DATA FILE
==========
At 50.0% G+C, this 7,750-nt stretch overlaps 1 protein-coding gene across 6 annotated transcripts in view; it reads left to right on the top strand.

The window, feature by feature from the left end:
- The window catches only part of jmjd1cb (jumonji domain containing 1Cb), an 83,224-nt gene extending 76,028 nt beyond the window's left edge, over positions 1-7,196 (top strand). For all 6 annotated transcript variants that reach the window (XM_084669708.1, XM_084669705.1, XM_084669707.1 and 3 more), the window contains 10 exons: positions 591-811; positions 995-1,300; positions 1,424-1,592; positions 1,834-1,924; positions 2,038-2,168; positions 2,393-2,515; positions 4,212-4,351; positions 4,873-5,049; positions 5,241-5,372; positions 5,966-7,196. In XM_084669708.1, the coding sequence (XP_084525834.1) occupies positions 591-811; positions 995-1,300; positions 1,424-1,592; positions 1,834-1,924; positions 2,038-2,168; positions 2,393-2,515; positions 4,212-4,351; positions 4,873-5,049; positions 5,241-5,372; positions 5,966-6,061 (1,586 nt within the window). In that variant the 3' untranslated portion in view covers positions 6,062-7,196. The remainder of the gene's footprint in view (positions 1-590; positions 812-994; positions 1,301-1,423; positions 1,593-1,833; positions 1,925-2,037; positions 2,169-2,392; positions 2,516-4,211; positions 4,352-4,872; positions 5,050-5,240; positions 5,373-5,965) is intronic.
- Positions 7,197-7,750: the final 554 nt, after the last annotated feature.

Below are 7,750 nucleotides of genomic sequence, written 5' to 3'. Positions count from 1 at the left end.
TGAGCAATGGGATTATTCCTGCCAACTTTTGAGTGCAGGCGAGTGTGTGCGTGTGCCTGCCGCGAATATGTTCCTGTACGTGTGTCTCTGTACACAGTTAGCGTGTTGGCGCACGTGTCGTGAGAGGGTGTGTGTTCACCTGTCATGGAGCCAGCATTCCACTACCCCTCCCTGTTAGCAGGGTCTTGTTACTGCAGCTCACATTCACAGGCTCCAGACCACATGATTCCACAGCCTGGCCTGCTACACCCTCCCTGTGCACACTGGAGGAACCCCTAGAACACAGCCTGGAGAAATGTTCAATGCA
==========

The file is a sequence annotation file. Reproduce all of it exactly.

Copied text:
At 50.0% G+C, this 7,750-nt stretch overlaps 1 protein-coding gene across 6 annotated transcripts in view; it reads left to right on the top strand.

The window, feature by feature from the left end:
- The window catches only part of jmjd1cb (jumonji domain containing 1Cb), an 83,224-nt gene extending 76,028 nt beyond the window's left edge, over positions 1-7,196 (top strand). For all 6 annotated transcript variants that reach the window (XM_084669708.1, XM_084669705.1, XM_084669707.1 and 3 more), the window contains 10 exons: positions 591-811; positions 995-1,300; positions 1,424-1,592; positions 1,834-1,924; positions 2,038-2,168; positions 2,393-2,515; positions 4,212-4,351; positions 4,873-5,049; positions 5,241-5,372; positions 5,966-7,196. In XM_084669708.1, the coding sequence (XP_084525834.1) occupies positions 591-811; positions 995-1,300; positions 1,424-1,592; positions 1,834-1,924; positions 2,038-2,168; positions 2,393-2,515; positions 4,212-4,351; positions 4,873-5,049; positions 5,241-5,372; positions 5,966-6,061 (1,586 nt within the window). In that variant the 3' untranslated portion in view covers positions 6,062-7,196. The remainder of the gene's footprint in view (positions 1-590; positions 812-994; positions 1,301-1,423; positions 1,593-1,833; positions 1,925-2,037; positions 2,169-2,392; positions 2,516-4,211; positions 4,352-4,872; positions 5,050-5,240; positions 5,373-5,965) is intronic.
- Positions 7,197-7,750: the final 554 nt, after the last annotated feature.

Below are 7,750 nucleotides of genomic sequence, written 5' to 3'. Positions count from 1 at the left end.
TGAGCAATGGGATTATTCCTGCCAACTTTTGAGTGCAGGCGAGTGTGTGCGTGTGCCTGCCGCGAATATGTTCCTGTACGTGTGTCTCTGTACACAGTTAGCGTGTTGGCGCACGTGTCGTGAGAGGGTGTGTGTTCACCTGTCATGGAGCCAGCATTCCACTACCCCTCCCTGTTAGCAGGGTCTTGTTACTGCAGCTCACATTCACAGGCTCCAGACCACATGATTCCACAGCCTGGCCTGCTACACCCTCCCTGTGCACACTGGAGGAACCCCTAGAACACAGCCTGGAGAAATGTTCAATGCA